TABLE 6-6 Trend Model with Common Time Pattern, 2000 Data

 

Years

Controlsa

Violent Crime

Murder

Rape

0. Committee replication SE

1992b

Yes

–2.15

(0.39)**

–3.41

(0.62)**

–3.37

(0.48)**

1. Comm estimate w/ covariates SE

2000

Yes

–0.95

(0.18)**

–2.03

(0.26)**

–2.81

(0.20)**

2. Comm estimate w/o covariates SE

1992b

No

–1.41

(0.47)**

–1.52

(0.97)

–3.45

(0.82)**

3. Comm estimate w/o covariates SE

2000

No

–0.62

(0.17)**

0.12

(0.32)

–2.17

(0.30)**

aThe regressions use the covariates and specification from the original Lott and Mustard (1997) models that do not control for state poverty, unemployment, death penalty execution rates, or regional time trends. The controls include the arrest rate for the crime category in question (AOVIOICP), population density in the county, real per capita income variables (RPCPI RPCUI RPCIM RPCRPO), county population (POPC), and variables for the percentage of the population that is in each of many race x age x gender categories (e.g., PBM1019 is the percentage of the population that is black, male, and between ages 10 and 19). The “no controls” specification includes county fixed effects, year dummies, and th dummy for whether the state has a right-to-carry law.

earlier sample periods almost completely disappear with the extension of the sample to 2000. The committee views the failure of the original dummy variable model to generate robust predictions outside the original sample as important evidence of fragility of the model’s findings.12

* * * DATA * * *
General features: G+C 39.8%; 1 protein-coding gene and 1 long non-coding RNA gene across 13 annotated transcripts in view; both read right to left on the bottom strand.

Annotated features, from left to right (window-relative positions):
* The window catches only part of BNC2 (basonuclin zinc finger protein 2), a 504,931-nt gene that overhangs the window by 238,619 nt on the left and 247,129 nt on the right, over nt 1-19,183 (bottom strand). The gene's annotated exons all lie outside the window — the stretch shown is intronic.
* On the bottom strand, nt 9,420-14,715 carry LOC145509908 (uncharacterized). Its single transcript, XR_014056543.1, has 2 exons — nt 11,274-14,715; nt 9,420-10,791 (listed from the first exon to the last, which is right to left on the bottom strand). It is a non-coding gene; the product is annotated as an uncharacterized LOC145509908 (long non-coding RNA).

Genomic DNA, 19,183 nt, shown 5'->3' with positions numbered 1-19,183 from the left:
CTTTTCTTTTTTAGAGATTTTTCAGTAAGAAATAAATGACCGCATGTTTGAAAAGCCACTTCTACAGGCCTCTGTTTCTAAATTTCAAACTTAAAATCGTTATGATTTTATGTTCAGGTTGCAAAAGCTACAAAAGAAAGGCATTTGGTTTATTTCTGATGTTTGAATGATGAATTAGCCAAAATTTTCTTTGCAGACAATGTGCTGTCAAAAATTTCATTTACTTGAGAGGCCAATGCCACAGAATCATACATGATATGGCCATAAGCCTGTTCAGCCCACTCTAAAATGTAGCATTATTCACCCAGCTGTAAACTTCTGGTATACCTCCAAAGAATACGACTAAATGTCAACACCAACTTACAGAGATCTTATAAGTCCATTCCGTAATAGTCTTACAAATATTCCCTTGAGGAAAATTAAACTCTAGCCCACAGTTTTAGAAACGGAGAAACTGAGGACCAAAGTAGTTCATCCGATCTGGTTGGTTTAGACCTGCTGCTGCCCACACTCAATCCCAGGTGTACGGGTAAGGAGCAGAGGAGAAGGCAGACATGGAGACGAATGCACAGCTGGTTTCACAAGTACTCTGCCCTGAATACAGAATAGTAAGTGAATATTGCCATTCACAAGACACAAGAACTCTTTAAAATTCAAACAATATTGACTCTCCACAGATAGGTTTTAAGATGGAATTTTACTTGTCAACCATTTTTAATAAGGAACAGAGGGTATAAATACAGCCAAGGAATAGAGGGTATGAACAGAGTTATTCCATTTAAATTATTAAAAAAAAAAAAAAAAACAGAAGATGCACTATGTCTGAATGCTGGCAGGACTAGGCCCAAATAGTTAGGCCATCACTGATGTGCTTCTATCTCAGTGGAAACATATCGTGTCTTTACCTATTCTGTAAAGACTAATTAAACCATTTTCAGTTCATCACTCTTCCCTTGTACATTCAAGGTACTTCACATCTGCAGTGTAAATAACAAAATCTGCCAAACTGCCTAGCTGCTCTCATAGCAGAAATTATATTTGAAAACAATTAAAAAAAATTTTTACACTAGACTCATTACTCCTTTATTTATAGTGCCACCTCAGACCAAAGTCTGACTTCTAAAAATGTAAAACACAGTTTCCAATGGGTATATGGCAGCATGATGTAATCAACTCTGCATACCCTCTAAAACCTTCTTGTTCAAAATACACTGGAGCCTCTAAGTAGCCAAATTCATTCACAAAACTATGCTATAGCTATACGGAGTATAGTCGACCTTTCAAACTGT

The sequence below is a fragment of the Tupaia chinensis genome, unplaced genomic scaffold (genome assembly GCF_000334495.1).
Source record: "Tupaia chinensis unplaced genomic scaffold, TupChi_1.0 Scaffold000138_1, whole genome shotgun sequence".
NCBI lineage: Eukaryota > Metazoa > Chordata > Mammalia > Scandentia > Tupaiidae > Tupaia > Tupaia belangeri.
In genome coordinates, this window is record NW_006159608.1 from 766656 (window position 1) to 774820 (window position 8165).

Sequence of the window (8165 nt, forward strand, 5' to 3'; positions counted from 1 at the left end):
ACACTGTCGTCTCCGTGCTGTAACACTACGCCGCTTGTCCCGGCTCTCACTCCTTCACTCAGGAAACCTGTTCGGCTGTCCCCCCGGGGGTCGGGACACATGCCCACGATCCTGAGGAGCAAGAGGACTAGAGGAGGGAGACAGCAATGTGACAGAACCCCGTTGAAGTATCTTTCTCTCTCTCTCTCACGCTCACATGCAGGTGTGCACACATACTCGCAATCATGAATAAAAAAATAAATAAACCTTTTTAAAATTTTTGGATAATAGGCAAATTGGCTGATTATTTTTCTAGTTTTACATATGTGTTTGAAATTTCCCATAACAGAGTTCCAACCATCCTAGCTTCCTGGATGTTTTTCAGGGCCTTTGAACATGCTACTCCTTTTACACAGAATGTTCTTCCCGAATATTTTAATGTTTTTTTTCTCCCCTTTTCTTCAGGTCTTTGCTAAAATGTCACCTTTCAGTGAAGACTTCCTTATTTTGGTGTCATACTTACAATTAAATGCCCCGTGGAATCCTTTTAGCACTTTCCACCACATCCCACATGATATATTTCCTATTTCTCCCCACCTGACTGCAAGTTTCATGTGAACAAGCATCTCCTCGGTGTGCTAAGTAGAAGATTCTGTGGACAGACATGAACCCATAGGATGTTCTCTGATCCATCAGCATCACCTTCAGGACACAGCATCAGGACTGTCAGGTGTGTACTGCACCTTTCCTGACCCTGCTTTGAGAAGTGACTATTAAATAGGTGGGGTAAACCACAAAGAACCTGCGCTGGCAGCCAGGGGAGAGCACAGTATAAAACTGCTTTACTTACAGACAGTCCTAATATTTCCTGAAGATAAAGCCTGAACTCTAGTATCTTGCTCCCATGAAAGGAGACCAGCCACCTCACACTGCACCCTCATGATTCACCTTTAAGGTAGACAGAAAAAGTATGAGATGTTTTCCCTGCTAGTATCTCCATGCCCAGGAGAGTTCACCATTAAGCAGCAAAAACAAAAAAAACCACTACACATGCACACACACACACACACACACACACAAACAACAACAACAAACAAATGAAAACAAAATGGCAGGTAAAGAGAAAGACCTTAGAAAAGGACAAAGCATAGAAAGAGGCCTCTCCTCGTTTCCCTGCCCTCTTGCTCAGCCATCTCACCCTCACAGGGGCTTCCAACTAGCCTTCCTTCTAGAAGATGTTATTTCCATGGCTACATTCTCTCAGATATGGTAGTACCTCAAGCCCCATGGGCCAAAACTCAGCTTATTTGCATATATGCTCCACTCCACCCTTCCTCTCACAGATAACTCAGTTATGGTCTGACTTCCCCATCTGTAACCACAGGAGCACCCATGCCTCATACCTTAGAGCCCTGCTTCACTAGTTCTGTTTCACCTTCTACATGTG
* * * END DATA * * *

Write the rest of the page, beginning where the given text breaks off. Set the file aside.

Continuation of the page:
These results are also substantially different from those found when using the expanded set of control variables first adopted by Lott (2000: Table 9.1). As described above, Ayres and Donohue (2003b) estimate a dummy variable model using the revised new data (see Table 6-3). As in Lott (2000, Table 9.1) and Plassmann and Whitley (2003), they modify the original specification to include additional covariates (i.e., state poverty, unemployment, and death penalty execution rates) and region-interacted time patterns, as opposed to a common time trend used in the original Lott models (Lott 2000:170). These seemingly minor adjustments cause sub-

12  

In light of the variability in the estimates, statistical tests might aid in determining whether particular specifications can be rejected by the data. It is not possible to test empirically whether a proposed set of explanatory variables is the correct one. It is possible to test for specification, given a set of controls (see Horowitz, Appendix D). None of the models examined by the committee passes a simple specification test (i.e., Ramsey’s 1969 RESET test).



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